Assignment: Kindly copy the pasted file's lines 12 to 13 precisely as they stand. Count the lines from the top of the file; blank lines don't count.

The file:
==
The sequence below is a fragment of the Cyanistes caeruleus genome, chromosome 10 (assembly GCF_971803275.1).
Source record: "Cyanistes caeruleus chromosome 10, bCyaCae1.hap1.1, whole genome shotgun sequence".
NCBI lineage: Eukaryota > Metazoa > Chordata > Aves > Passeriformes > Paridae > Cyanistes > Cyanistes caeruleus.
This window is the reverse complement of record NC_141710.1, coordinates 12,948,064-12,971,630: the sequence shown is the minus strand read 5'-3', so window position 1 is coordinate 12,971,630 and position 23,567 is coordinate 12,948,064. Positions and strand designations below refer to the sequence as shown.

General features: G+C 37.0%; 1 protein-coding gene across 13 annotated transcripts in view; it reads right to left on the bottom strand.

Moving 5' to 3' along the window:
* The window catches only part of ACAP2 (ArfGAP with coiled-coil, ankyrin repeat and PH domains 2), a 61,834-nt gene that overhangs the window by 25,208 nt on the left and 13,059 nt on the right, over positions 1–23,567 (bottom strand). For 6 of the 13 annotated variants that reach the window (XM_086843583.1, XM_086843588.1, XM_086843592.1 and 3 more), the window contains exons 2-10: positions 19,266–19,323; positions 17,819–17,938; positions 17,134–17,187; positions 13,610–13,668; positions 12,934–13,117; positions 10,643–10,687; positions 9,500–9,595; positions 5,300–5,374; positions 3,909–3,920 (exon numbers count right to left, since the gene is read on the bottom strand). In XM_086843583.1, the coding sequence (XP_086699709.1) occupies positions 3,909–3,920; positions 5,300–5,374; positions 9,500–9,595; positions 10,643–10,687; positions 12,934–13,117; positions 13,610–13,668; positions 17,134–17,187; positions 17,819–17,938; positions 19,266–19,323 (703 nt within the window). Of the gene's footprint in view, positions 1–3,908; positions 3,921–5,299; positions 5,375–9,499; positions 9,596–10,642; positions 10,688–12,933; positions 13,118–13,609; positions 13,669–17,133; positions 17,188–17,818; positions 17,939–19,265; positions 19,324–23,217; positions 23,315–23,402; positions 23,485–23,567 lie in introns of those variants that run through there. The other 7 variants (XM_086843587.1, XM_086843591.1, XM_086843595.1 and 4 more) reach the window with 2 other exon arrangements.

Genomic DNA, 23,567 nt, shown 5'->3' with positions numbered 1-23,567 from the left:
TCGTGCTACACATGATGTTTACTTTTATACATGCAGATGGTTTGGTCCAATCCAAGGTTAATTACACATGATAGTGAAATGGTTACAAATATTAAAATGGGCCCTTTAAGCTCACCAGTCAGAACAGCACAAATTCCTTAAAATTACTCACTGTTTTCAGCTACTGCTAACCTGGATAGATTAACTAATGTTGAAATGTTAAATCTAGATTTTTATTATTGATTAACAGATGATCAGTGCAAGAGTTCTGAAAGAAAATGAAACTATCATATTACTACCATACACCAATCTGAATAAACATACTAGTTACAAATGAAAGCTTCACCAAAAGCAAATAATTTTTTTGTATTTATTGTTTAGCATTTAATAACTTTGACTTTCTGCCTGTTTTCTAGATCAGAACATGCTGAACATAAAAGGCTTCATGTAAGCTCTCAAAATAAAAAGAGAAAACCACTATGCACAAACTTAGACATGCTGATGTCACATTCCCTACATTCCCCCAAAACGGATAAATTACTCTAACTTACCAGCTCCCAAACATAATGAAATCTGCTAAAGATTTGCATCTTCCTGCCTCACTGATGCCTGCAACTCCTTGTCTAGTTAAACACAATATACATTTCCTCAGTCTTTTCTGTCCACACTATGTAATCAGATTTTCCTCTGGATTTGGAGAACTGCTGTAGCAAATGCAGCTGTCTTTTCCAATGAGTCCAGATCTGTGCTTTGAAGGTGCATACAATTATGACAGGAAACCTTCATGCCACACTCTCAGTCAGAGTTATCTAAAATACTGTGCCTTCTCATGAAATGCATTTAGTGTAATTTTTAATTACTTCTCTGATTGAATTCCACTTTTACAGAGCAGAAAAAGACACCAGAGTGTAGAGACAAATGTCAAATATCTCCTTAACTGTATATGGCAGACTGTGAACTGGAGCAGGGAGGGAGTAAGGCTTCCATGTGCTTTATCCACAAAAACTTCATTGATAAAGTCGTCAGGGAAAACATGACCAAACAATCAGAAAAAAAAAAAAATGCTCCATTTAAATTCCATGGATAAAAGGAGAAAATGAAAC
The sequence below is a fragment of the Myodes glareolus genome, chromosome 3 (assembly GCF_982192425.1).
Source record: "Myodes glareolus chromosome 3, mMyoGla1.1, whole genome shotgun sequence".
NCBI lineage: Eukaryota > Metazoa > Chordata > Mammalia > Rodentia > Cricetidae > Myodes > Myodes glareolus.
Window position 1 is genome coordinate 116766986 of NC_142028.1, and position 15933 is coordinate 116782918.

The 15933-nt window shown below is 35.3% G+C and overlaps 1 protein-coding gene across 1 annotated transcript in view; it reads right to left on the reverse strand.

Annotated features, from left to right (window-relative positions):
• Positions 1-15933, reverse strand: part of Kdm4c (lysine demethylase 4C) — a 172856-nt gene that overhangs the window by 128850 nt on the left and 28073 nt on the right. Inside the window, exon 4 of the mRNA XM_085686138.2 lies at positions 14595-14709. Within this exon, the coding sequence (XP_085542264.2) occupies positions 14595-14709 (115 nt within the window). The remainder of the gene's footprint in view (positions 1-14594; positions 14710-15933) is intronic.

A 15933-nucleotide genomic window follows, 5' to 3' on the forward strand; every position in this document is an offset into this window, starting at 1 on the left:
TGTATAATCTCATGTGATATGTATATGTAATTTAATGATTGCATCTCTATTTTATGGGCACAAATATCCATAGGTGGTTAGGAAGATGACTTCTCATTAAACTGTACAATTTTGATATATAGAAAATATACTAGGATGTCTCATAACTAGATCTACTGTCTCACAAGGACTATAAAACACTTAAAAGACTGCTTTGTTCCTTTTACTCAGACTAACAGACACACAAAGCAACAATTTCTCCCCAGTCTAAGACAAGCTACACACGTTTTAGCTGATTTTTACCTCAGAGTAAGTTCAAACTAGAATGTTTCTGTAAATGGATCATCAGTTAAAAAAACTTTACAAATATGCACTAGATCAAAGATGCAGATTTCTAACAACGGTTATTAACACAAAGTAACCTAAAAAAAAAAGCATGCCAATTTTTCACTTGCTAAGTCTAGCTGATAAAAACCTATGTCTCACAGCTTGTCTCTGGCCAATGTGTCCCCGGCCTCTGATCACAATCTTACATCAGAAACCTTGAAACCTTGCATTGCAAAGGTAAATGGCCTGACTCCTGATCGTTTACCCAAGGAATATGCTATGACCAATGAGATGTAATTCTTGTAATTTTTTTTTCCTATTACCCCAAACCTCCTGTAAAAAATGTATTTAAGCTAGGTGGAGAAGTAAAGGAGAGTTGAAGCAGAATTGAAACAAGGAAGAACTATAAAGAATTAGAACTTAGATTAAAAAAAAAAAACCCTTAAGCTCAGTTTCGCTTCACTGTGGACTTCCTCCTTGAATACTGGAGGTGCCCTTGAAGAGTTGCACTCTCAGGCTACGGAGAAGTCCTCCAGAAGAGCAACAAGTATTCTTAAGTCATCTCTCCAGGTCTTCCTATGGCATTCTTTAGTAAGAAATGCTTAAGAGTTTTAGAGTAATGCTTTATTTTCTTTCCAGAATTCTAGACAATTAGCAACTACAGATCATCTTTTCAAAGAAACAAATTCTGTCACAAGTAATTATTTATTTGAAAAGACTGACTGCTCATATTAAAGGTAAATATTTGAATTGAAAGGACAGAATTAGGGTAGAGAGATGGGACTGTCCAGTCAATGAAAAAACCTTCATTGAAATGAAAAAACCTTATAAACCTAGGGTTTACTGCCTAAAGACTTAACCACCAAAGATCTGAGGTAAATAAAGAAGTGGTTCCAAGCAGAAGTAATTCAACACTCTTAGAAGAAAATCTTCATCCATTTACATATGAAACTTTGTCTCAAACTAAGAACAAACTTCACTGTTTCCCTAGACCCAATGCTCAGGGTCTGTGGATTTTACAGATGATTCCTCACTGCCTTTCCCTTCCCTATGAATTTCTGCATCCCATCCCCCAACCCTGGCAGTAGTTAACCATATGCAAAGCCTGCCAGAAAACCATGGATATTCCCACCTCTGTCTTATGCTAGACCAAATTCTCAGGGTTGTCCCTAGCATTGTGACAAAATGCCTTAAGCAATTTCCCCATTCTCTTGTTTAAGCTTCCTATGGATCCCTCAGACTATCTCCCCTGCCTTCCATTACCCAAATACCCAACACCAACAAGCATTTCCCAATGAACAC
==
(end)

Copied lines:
NCBI lineage: Eukaryota > Metazoa > Chordata > Mammalia > Rodentia > Cricetidae > Myodes > Myodes glareolus.
Window position 1 is genome coordinate 116766986 of NC_142028.1, and position 15933 is coordinate 116782918.